“Who’s done it?” cried Susan. “What does it mean? Is it more magic?”

      “Yes,” said a great voice behind their backs. “It is more magic.” They looked around. There, shining in the sunrise, larger than they had seen him before, shaking his mane… stood Aslan himself.

It doesn’t take long for Aslan to convince the girls that he’s alive, and they have a wonderful romp around the Stone Table together. But eventually, after giving an earth-shaking roar, Aslan tells the girls to climb onto his back. He then races across Narnia to the castle of the White Witch. She and all her armies are gone, and Aslan jumps the wall and lands in the courtyard, which is full of the statues of people she has turned into stone. As the girls watch, Aslan runs around the courtyard and begins breathing on the statues. Gradually, by the breath of Aslan, the whole courtyard comes alive again. Aslan’s breath creates colour, where before there was only the deadly grey of the stone. Where there was only silence, now Aslan’s breath sets voices free: “happy roarings, brayings, yelpings… shouts, hurrahs, songs and laughter.” Aslan’s words are coming true: death itself is working backwards.

I won’t tell you the rest of the story; if you’ve already read it, you don’t need me to remind you of it, and if you haven’t—well, what are you waiting for? But you may be asking “What’s this got to do with us today, on Easter Sunday at St. Margaret’s?”

Today we’ve heard once again the story of the resurrection of Jesus, which was as much of a surprise to his followers as the resurrection of Aslan was to Susan and Lucy. The first disciples of Jesus were hiding behind locked doors on the evening of Easter Sunday, for fear they would be arrested and crucified in their turn. They were terrified that Jesus’ death would lead to their own deaths. They didn’t dare hope that in fact Jesus’ resurrection would one day lead to their own resurrections.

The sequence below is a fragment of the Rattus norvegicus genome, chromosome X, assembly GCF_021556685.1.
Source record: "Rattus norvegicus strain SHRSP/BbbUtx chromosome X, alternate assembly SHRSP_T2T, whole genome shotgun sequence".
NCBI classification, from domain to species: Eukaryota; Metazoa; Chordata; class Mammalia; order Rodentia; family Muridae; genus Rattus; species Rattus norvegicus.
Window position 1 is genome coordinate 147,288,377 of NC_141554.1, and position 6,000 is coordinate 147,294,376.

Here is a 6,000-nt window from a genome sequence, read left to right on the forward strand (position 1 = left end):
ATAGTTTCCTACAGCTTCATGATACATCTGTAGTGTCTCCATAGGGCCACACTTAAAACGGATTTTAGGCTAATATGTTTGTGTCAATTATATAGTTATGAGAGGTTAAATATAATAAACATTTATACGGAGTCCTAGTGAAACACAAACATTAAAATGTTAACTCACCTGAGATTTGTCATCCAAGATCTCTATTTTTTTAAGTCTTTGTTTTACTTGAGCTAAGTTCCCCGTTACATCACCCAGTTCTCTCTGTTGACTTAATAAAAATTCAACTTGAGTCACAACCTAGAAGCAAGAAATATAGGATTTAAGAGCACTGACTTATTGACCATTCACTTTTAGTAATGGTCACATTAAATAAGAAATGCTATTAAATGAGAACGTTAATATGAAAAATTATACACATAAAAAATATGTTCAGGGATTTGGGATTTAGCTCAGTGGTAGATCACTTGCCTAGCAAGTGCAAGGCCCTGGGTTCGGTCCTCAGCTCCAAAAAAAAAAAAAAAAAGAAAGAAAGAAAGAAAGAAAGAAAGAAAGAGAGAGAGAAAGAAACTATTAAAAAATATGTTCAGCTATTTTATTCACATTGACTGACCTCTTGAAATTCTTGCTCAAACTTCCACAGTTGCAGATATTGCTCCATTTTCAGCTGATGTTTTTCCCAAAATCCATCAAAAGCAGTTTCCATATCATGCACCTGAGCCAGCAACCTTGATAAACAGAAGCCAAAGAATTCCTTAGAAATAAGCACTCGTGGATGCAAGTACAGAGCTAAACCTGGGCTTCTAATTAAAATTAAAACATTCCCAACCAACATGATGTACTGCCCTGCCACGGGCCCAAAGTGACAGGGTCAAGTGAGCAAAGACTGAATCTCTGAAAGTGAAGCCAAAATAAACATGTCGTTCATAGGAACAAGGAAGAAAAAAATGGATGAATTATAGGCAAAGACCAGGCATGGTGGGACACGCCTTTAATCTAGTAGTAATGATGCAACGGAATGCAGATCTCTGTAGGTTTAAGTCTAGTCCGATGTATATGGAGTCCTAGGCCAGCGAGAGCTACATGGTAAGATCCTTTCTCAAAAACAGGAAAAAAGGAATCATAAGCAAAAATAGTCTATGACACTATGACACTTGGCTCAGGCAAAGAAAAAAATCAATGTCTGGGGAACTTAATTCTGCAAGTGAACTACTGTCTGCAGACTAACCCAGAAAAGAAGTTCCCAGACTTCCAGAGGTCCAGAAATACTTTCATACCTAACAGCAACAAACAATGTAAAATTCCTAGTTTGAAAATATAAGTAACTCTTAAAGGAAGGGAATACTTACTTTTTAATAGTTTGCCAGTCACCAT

But this is in fact what the New Testament tells us. Let me quote again to you the words of Aslan with which I began this sermon:

“If (the White Witch) could have looked a little further back, into the stillness and the darkness before time began…she would have known that when a willing victim who had committed no treachery was killed in a traitor’s stead, the Table would crack and Death itself would start to work backwards.”

This is exactly what the death and resurrection of Jesus mean for us today. You and I are Edmund—we have believed the lies of evil and so we’ve turned away from our true King and become traitors to him. But our acts of treachery have been laid on Jesus. Out of love for us, God sent his Son into the world to take our place and die our death, so we could go free.

But death was not the end for Jesus. I once heard a story of a spider spinning a magnificent web across the mouth of a railway tunnel in an attempt to derail a train. That spider was suffering from a case of hubris, wouldn’t you think? And in the same way, for Herod and Pilate to think they could derail the love of God in Jesus turned out to be a similar case of hubris. “They put him to death by hanging him on a tree,” says Peter, “but God raised him on the third day.” (Acts 10:39-40)

This is wonderful enough, because it means the Saviour of the world is not dead but alive, and he can still act in the lives of men and women today. But this isn’t the end of the story. The New Testament doesn’t see the resurrection of Jesus as an isolated event. Rather, Jesus has started a resurrection movement. Here’s how Paul describes it in 1 Corinthians 15, as translated by Eugene Peterson in The Message: